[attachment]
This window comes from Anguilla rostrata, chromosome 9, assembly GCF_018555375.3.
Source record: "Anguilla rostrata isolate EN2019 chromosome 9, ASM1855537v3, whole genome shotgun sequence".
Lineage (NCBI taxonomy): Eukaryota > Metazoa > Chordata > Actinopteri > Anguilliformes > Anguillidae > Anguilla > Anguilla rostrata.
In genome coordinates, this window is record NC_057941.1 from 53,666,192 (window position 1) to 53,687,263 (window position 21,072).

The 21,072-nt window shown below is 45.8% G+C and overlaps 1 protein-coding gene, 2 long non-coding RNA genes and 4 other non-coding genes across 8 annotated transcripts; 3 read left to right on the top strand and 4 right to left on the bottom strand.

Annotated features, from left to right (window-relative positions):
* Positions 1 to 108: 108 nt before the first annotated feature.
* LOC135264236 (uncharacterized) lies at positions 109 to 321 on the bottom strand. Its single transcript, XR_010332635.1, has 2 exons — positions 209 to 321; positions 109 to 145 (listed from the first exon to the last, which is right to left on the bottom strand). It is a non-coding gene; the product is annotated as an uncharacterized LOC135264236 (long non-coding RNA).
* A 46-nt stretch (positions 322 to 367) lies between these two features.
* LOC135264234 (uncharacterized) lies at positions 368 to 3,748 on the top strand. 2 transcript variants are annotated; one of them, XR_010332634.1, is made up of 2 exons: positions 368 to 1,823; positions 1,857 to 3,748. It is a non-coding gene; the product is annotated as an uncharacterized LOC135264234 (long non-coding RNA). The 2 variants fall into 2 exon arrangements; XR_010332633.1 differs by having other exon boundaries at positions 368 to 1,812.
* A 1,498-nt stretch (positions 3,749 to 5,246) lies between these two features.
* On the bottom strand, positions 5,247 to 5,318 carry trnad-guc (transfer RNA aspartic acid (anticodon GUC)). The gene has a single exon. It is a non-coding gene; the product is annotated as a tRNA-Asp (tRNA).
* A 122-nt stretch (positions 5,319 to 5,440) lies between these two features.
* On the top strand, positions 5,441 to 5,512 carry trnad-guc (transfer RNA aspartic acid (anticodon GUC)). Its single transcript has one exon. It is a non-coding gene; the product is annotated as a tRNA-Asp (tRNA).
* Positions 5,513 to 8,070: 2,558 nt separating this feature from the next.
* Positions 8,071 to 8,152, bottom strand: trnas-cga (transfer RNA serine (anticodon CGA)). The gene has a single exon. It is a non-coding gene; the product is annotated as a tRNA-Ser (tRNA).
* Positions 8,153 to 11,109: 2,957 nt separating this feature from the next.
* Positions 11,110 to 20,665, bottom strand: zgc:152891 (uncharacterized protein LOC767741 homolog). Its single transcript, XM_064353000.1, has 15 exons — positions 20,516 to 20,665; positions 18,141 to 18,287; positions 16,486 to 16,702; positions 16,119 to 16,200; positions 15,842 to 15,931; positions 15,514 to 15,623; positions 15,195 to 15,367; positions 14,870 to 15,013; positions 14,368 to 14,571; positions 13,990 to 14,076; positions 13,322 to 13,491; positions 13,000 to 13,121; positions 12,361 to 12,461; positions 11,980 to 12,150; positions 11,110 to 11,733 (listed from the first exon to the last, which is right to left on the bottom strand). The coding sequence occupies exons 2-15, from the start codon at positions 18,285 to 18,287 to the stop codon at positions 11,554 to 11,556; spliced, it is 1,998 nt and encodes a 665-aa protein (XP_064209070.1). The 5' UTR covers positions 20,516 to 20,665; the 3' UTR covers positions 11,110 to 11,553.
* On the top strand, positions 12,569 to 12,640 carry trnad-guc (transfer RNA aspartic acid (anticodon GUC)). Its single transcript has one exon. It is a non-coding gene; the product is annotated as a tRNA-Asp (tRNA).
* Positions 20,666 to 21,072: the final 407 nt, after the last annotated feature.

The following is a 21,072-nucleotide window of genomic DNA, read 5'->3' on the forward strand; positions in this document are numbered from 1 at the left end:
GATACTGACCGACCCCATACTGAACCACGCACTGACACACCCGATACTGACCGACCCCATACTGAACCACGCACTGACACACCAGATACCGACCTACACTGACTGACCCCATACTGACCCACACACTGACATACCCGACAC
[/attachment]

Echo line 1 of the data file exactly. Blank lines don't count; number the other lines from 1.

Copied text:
This window comes from Anguilla rostrata, chromosome 9, assembly GCF_018555375.3.